Behavioral Effects of Adenosine
Priebe, Jessica M.
MetadataShow full item record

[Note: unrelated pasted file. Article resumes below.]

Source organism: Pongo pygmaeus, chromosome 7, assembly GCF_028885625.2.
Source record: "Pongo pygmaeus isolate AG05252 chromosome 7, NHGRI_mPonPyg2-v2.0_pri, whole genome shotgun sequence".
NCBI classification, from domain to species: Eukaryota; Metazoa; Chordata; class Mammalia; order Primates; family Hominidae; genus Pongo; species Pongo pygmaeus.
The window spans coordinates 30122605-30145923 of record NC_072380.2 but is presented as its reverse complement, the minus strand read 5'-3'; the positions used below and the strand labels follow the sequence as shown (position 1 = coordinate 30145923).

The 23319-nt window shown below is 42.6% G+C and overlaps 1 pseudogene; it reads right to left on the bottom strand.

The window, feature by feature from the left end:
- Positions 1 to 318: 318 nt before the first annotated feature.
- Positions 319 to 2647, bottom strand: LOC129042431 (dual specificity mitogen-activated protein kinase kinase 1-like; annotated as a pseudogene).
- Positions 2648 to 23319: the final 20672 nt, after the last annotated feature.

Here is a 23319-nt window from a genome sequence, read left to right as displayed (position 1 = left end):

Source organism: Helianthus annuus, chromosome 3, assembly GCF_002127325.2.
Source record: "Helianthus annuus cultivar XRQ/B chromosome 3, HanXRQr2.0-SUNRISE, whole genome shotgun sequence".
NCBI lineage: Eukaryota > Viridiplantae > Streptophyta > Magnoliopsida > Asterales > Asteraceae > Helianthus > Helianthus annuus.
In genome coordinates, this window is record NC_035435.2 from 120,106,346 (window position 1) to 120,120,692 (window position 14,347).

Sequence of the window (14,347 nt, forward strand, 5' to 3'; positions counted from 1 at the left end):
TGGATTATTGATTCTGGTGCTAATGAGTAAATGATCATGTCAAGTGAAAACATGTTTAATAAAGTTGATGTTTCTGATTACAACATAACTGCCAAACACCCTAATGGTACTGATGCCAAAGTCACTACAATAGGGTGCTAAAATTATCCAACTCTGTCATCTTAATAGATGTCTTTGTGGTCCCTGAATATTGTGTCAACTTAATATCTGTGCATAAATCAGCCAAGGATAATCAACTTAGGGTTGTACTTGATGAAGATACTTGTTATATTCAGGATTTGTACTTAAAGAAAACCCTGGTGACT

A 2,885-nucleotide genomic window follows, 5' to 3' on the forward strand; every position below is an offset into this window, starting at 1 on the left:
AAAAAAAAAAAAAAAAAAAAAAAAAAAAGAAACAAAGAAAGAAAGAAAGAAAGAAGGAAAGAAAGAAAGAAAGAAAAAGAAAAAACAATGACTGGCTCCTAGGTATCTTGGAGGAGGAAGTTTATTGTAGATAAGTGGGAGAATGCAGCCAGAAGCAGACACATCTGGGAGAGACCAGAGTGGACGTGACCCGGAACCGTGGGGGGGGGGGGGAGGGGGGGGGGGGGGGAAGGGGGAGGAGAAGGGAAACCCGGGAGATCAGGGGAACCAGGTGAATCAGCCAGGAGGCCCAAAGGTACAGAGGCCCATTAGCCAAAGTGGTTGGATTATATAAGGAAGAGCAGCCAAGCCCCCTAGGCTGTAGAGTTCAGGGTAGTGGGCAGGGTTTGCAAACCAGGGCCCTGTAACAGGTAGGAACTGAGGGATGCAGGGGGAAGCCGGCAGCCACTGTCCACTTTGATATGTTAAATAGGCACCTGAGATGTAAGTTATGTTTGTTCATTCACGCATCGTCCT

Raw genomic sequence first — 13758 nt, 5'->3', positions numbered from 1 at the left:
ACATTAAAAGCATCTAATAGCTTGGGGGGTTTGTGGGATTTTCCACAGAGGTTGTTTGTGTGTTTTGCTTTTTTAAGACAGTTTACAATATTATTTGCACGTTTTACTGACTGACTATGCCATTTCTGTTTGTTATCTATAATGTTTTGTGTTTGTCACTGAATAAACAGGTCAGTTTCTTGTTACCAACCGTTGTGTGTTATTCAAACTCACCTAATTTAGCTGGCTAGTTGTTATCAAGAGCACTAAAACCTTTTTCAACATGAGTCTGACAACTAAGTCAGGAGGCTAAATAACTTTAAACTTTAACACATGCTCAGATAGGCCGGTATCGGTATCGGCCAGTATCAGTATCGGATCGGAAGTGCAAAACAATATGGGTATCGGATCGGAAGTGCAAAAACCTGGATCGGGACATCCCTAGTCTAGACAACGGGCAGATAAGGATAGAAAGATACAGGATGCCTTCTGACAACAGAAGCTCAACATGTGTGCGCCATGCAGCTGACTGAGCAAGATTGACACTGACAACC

The field of behavioral pharmacology characterizes the many different behavioral consequences of drug administration. The effects of drugs can influence the chances of repeated use and can be classified as reinforcing, punishing, or having no effect. Drug self-administration procedures are used in order to determine whether a certain drug, administered intravenously to an animal, elicits either reinforcing or punishing behavioral effects. A modified self-administration procedure using rats can be used to rapidly determine the categorization of many different types of drugs. The goal of the experiments conducted in this study was to behaviorally categorize the drug adenosine, a purine nucleoside found and released by all cells in the body. In order to examine the behavioral effects of adenosine and determine an appropriate dose (3.0 mg/kglinj), cardiovascular, nociceptive, and locomotor experiments were conducted in rats prior to the modified self-administration procedure. In this experiment, intravenously administered adenosine (3.0 and 0.32 mg/kg/injection) was found to significantly reduce both blood pressure (p < 0.0001) and heart rate (p < 0.0001). Examining adenosine's effects on nociception using a tail withdrawal assay, found no significant changes in pain threshold. However, the physical signs of sedation were observed and with a locomotor assay, adenosine (3.0 mg/kg/injection) was found to significantly (p=0.0489) reduce locomotor activity. Using all of the data from the above experiments, a behaviorally active dose of 1.6 , mglkglinjection was introduced in the modified self-administration procedure. It was found that adenosine functions as a punisher of operant behavior in rats. However, the elucidation of the exact mechanisms of these punishing effects requires further research.